The cookies I clearly remember making with my grandmother are oldies but goodies known under the promising name of "Melting Moments". Those easy to make (a great cookie to make with kids), simple, yet delicious vanilla shortbread-like cookies carry their name very well as they literally melt in the mouth and are absolutely heavenly. The dessicated coconut (or fine oats) used to roll the cookies in give them an extra layer of flavor and yumminess. Pure bliss in the old-fashoioned way!
~ Melting Moments ~
Recipe by Rosa @ Rosa's Yummy Yums 2010 and inspired by Be-Ro.
105g (3 1/2 oz) Unsalted butter
75g (2 1/2 oz) Castor sugar
1/2 Medium egg
1 Tsp Pure vanilla extract
1 Pinch Sea salt
150g (5 oz) All-purpose flour, sieved
1 Tsp Baking powder
1. Preheat the oven at 180° C (350° F).
2. Cream the butter with the sugar until fluffy and light in texture.
3. Beat the egg together with the vanilla extract and salt.
4. Add to butter mixture and beat until well incorporated.
5. Mix together the flour and baking powder. Add to the butter mixture and mix well until totally incorporated.
6. Shape the pastry into walnut-sized balls and toss in the dessicated coconut.
7. Place the cookies on the baking tray (covered with baking paper) and flatten slightly.
8. Press slightly a piece of cranberry into on each cookie.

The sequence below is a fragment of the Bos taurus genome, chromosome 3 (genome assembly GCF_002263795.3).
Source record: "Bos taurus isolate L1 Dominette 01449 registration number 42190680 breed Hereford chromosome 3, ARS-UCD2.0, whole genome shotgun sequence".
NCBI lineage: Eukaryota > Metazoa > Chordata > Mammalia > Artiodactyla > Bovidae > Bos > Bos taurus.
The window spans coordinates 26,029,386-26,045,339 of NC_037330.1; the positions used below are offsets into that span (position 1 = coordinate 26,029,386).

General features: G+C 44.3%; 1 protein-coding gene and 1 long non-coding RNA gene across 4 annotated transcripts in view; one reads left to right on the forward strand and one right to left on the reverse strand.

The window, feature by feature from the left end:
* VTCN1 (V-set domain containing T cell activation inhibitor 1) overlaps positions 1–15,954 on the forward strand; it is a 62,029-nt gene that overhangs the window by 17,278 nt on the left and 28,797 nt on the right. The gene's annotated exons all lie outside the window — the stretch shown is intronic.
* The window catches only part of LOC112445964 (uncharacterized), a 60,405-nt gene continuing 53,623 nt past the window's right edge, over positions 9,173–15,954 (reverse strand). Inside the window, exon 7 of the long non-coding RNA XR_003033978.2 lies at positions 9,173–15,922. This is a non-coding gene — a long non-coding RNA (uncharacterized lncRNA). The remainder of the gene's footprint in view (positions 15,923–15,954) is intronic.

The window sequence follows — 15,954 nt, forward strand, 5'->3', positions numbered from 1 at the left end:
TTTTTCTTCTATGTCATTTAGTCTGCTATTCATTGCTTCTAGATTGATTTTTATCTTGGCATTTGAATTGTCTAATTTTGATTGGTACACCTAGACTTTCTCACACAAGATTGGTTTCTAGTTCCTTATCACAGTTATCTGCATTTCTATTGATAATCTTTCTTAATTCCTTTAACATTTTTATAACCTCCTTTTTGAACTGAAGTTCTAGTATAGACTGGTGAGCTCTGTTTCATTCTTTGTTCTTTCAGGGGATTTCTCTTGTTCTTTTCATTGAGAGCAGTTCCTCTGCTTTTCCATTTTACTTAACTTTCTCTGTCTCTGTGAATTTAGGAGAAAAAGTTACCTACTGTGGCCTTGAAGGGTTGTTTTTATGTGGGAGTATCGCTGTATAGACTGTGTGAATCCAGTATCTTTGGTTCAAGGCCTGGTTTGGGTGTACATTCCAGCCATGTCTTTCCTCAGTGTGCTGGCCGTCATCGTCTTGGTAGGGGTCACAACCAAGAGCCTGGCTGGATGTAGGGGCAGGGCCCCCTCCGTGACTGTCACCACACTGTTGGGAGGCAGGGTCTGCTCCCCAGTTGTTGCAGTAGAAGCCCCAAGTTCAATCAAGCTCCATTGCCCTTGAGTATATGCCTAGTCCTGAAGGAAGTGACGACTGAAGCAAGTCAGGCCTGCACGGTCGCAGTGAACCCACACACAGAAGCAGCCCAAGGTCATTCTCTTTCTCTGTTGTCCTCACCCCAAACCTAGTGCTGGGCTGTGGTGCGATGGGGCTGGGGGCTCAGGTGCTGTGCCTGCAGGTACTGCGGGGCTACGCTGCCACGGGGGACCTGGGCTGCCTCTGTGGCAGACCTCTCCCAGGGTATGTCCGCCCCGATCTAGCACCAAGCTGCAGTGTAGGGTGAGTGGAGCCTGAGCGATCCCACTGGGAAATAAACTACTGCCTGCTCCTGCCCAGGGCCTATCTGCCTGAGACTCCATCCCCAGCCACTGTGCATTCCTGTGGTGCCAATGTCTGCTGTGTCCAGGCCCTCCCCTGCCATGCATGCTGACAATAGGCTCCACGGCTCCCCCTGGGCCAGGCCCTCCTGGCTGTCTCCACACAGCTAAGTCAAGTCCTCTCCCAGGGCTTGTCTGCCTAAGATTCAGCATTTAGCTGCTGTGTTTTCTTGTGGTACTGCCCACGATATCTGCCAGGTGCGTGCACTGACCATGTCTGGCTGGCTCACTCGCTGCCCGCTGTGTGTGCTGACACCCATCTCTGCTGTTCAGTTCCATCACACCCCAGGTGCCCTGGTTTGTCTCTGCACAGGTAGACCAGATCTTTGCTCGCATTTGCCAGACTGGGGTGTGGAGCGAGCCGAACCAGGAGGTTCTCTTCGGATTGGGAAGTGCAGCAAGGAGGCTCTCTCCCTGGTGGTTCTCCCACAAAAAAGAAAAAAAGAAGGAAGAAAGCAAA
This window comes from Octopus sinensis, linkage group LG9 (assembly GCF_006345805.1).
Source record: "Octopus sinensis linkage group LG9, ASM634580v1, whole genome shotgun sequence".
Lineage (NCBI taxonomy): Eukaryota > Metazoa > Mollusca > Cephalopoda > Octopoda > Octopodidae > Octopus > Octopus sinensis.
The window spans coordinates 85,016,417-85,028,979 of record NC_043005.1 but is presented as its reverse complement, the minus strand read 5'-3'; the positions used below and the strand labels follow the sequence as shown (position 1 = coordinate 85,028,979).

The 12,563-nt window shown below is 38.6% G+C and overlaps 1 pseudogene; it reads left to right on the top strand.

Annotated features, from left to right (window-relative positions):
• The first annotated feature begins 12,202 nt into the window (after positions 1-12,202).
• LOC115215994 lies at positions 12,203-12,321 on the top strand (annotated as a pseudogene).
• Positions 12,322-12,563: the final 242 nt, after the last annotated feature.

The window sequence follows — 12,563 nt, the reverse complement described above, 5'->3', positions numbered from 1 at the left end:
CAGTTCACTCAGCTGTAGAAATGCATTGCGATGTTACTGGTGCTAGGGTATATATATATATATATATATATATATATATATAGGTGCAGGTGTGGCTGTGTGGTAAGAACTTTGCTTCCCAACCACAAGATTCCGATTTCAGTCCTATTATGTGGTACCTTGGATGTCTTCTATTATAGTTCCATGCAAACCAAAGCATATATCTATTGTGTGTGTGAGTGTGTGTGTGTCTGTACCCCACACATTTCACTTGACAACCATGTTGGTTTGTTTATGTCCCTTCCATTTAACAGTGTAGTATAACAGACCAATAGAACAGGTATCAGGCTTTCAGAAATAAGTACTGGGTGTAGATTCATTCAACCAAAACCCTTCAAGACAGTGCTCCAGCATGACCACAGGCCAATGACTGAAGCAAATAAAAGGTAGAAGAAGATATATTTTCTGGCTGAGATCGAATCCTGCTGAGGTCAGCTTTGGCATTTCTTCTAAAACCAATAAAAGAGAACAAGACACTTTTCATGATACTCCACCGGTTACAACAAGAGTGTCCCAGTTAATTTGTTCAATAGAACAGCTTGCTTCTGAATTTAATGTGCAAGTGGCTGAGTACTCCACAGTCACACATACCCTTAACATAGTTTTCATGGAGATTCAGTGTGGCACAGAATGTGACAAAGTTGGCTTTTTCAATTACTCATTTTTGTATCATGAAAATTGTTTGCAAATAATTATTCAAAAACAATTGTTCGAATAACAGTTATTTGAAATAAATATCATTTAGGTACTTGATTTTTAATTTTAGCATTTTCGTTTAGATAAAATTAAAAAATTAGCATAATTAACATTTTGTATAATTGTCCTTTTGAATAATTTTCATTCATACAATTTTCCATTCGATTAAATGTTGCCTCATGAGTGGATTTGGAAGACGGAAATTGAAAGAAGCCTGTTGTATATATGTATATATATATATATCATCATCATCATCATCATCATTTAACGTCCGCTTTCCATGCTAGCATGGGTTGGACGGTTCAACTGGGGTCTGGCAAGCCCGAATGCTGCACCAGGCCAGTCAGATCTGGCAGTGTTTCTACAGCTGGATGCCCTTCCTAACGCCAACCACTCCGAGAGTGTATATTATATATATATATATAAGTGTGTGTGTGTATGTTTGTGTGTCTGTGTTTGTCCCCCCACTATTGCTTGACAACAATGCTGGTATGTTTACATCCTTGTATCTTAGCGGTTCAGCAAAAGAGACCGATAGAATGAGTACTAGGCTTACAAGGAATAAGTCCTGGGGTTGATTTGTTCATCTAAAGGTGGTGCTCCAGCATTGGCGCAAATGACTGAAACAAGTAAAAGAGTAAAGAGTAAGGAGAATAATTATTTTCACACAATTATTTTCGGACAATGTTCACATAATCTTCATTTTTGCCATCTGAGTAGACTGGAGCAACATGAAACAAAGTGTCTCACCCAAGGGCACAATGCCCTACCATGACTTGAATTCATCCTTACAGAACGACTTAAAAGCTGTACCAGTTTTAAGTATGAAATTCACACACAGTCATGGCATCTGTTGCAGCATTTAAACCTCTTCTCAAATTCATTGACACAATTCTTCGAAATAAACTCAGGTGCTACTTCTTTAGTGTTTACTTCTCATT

9. Bake for 10 to 15 minutes or until golden in color.
10. Cool on a rack.
You can also roll the cookies in fine oats and place a piece of glacé cheery on the cookies (the original recipe uses no cranberries).
The original recipe contains 65g (2 1/2 oz) margarine and 40g (1 1/2 oz) lard. I chose to replace both with butter.
Keep the cookies for up to 5 days in an airtight cookie box.
Serve with coffee and tea at any time of the day.
~~~~~~~~~~~~~~~~~~~~~~~ Melting Moments ~
Recette par Rosa @ Rosa's Yummy Yums 2010 et inspirée par Be-Ro.
105g Beurre non-salé
75g Sucre cristallisé
1/2 Oeuf (moyen)
1 CC d'Extrait naturel de vanille
1 Pincée de Sel de mer
150g de Farine blanche, tamisée
1 CC de Poudre à lever
Noix de coco rapée
1. Préchauffer le four à 180° C (350° F).
2. Battre le beurre en pommade avec le sucre.
3. Battre l'oeuf avec la vanille et le sel.
4. Ajouter ce mélange au beurre en pommade et bien battre afin d'obtenir un mélange homogène.
5. Mélanger la farine avec la poudre à lever et ajouter au mélange beurre/sucre/oeuf/vanille. Bien incorporer.
6. Former des petites boules de la taille d'une noix avec la pâte et les rouler dans la noix de coco afin de les recouvrir entièrement.
7. Mettre les boules sur une plaque recouverte de papier sulfurisé et applatir légèrement.
8. Poser (en pressant légèrement) un morceau de cranberry sur chaque cookie.
9. Cuire pendant 10 à 15 minutes ou jusqu'à ce que les cookies soient dorés.
10. Laisser refroidir sur une grille.
Vous pouvez aussi rouler ces cookies dans du son d'avoine et les décorer avec un petit morceau de cerise glacée (la recette originale ne contient pas de cranberries).
La recette originale contient 65g de margarine et 40g de saindoux. J'ai choisi de les remplacer par du beurre.
Conserver les cookies pas plus de 5 jours dans une boîte à biscuits.
Idées de présentation:
Servir les Melting Moments à n'importe quelle heure de la journée avec une bonne tasse de café ou de thé.